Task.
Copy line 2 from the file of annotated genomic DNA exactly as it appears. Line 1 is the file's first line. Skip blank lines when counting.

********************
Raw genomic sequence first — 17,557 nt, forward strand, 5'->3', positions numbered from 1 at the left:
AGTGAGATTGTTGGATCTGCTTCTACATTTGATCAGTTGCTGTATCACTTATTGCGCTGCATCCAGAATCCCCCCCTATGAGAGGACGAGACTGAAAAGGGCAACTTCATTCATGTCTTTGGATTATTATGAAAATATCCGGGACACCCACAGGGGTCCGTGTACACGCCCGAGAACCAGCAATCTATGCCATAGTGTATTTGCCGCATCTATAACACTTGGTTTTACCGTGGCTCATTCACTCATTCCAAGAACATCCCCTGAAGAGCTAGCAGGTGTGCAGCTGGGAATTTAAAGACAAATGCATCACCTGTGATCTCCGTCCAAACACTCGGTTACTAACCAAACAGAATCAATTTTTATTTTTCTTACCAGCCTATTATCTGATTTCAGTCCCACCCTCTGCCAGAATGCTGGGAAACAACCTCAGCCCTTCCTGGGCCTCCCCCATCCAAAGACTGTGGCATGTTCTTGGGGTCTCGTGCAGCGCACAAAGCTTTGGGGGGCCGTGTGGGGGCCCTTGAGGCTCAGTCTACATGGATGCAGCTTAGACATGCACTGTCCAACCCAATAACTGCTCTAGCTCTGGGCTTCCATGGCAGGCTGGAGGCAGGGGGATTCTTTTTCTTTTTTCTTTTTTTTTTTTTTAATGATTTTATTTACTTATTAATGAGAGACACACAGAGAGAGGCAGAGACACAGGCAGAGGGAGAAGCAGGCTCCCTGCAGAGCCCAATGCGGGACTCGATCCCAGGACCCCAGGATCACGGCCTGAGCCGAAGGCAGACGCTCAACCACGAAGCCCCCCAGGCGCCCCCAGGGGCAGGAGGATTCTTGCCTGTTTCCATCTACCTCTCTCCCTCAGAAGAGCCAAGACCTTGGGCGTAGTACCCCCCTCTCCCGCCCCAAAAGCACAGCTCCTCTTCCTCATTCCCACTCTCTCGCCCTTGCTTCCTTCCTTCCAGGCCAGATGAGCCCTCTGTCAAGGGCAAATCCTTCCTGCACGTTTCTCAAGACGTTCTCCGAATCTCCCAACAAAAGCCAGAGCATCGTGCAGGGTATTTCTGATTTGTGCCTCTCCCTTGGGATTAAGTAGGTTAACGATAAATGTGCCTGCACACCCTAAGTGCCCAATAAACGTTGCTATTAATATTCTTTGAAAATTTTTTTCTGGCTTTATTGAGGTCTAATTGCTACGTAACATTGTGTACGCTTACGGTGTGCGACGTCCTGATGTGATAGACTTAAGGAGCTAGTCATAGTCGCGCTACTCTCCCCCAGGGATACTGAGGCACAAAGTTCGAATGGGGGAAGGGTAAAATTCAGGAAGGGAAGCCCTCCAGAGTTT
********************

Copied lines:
AGTGAGATTGTTGGATCTGCTTCTACATTTGATCAGTTGCTGTATCACTTATTGCGCTGCATCCAGAATCCCCCCCTATGAGAGGACGAGACTGAAAAGGGCAACTTCATTCATGTCTTTGGATTATTATGAAAATATCCGGGACACCCACAGGGGTCCGTGTACACGCCCGAGAACCAGCAATCTATGCCATAGTGTATTTGCCGCATCTATAACACTTGGTTTTACCGTGGCTCATTCACTCATTCCAAGAACATCCCCTGAAGAGCTAGCAGGTGTGCAGCTGGGAATTTAAAGACAAATGCATCACCTGTGATCTCCGTCCAAACACTCGGTTACTAACCAAACAGAATCAATTTTTATTTTTCTTACCAGCCTATTATCTGATTTCAGTCCCACCCTCTGCCAGAATGCTGGGAAACAACCTCAGCCCTTCCTGGGCCTCCCCCATCCAAAGACTGTGGCATGTTCTTGGGGTCTCGTGCAGCGCACAAAGCTTTGGGGGGCCGTGTGGGGGCCCTTGAGGCTCAGTCTACATGGATGCAGCTTAGACATGCACTGTCCAACCCAATAACTGCTCTAGCTCTGGGCTTCCATGGCAGGCTGGAGGCAGGGGGATTCTTTTTCTTTTTTCTTTTTTTTTTTTTTAATGATTTTATTTACTTATTAATGAGAGACACACAGAGAGAGGCAGAGACACAGGCAGAGGGAGAAGCAGGCTCCCTGCAGAGCCCAATGCGGGACTCGATCCCAGGACCCCAGGATCACGGCCTGAGCCGAAGGCAGACGCTCAACCACGAAGCCCCCCAGGCGCCCCCAGGGGCAGGAGGATTCTTGCCTGTTTCCATCTACCTCTCTCCCTCAGAAGAGCCAAGACCTTGGGCGTAGTACCCCCCTCTCCCGCCCCAAAAGCACAGCTCCTCTTCCTCATTCCCACTCTCTCGCCCTTGCTTCCTTCCTTCCAGGCCAGATGAGCCCTCTGTCAAGGGCAAATCCTTCCTGCACGTTTCTCAAGACGTTCTCCGAATCTCCCAACAAAAGCCAGAGCATCGTGCAGGGTATTTCTGATTTGTGCCTCTCCCTTGGGATTAAGTAGGTTAACGATAAATGTGCCTGCACACCCTAAGTGCCCAATAAACGTTGCTATTAATATTCTTTGAAAATTTTTTTCTGGCTTTATTGAGGTCTAATTGCTACGTAACATTGTGTACGCTTACGGTGTGCGACGTCCTGATGTGATAGACTTAAGGAGCTAGTCATAGTCGCGCTACTCTCCCCCAGGGATACTGAGGCACAAAGTTCGAATGGGGGAAGGGTAAAATTCAGGAAGGGAAGCCCTCCAGAGTTT